Monday, February 27, 2012

James Chastek's appraisal of Aristotle's natural science: Note on Aristotle’s Physics

How can metaphysics then be a science rather than tentative opinion?

But in turning to the Physics in search of such truths, all one finds is a series of conclusions that are either false or of no value, and by “of no value” I mean the term as Aristotle himself used it: “definitions which do not enable us to discover the derived properties, or which fail to facilitate even a conjecture about them, must obviously be… futile (De anima, I:1)” If the value of definitions is from the power they give us to derive new properties and facilitate conjecture, then we must admit the truth of any number of things that nullify the supposed truth of common experience. For example, it is more valuable to identify rest and motion (as happens in inertia) or magnitude and time (as happens in Relativity). Again, we should affirm that things with no parts can move (Like electrons. The premise is not inconsequential – it grounds Aristotle’s proof for the existence of God) and we should deny that anything in motion needs a subject of notion (a light wave is not some thing waving – like aether) and that, as a consequence to this, magnitude is not the foundation of physical things, that is, a sort of substrate that supports all activity.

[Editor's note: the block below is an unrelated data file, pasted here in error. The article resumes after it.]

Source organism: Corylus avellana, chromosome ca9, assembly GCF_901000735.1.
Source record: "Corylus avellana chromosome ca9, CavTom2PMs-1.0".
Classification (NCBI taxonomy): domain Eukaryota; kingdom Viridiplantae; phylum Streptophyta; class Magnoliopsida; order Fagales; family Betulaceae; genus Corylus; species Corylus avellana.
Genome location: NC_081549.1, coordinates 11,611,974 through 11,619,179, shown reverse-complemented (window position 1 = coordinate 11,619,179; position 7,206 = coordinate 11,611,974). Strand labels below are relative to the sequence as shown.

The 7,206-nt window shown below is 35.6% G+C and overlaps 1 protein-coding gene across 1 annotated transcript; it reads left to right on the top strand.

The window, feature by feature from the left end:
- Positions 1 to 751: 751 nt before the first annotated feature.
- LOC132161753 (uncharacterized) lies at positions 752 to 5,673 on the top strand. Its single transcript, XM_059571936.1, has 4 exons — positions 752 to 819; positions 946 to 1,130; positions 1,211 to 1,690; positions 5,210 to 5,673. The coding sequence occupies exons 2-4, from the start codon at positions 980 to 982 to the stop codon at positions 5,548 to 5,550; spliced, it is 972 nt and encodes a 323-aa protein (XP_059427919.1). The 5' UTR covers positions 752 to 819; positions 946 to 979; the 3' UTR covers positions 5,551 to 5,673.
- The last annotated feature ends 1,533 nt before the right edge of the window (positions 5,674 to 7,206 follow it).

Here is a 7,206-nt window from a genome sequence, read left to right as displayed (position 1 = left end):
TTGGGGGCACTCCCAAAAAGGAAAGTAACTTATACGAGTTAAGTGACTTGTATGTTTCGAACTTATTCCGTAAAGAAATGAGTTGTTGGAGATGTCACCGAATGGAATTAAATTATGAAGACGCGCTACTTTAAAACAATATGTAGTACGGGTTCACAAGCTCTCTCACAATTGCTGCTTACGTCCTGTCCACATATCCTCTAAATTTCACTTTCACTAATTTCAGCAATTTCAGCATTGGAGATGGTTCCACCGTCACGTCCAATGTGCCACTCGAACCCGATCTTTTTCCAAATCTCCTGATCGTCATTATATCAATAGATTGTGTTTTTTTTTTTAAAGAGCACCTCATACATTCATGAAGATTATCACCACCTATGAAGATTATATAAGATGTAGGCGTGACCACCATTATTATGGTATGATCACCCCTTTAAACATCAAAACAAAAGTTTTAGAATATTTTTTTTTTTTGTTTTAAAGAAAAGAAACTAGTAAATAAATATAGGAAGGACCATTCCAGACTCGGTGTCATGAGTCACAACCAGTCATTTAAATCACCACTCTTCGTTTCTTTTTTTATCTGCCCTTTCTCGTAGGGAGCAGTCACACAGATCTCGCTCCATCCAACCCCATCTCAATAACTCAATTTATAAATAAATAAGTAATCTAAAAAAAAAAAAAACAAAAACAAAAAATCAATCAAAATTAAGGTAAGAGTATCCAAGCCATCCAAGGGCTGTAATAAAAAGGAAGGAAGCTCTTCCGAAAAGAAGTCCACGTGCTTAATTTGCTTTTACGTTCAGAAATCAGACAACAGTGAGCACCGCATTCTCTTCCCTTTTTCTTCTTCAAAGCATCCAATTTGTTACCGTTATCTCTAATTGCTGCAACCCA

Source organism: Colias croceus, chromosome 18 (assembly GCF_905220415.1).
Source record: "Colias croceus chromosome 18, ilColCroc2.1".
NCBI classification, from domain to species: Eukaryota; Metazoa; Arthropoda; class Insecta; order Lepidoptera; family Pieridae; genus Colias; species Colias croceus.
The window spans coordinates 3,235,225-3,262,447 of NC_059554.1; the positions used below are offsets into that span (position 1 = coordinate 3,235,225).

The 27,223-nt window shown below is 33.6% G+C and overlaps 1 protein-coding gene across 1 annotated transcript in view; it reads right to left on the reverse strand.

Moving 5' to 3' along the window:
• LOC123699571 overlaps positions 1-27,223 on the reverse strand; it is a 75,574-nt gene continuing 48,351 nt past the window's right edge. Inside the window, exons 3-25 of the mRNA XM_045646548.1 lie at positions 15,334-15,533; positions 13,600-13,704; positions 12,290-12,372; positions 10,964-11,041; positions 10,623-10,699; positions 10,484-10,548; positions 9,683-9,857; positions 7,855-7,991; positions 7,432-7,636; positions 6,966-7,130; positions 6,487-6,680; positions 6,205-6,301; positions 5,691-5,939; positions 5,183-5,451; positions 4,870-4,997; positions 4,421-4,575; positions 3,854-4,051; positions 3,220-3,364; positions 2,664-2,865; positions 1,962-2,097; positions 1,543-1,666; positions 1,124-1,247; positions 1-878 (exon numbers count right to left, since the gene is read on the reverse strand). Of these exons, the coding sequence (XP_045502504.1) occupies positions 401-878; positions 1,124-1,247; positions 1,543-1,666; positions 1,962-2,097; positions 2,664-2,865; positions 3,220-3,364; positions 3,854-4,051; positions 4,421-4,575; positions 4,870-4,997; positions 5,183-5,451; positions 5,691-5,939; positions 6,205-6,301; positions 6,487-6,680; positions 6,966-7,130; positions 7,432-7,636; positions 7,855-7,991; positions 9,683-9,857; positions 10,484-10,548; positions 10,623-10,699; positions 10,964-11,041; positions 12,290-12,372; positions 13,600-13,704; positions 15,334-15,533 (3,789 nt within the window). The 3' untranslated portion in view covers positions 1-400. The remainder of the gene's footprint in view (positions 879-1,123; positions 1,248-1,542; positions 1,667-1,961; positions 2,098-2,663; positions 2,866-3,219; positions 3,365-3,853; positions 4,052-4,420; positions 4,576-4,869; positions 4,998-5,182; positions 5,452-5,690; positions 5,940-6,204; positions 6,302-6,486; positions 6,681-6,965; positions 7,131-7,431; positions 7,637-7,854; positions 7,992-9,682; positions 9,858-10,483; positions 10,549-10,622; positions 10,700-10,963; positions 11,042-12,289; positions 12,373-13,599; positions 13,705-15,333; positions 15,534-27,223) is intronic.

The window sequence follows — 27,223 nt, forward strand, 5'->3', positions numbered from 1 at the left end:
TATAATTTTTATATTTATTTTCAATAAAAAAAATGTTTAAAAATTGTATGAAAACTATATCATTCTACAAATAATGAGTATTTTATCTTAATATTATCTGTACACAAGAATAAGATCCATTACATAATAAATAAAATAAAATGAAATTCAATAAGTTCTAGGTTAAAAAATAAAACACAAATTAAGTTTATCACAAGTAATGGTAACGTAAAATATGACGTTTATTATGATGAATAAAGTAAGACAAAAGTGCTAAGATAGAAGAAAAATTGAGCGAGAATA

I wouldn't be so quick to jettison Aristotelian physics in favor of the reasonings of contemporary physicists, but it deserves a longer and better defense than I can give at the moment.

No comments: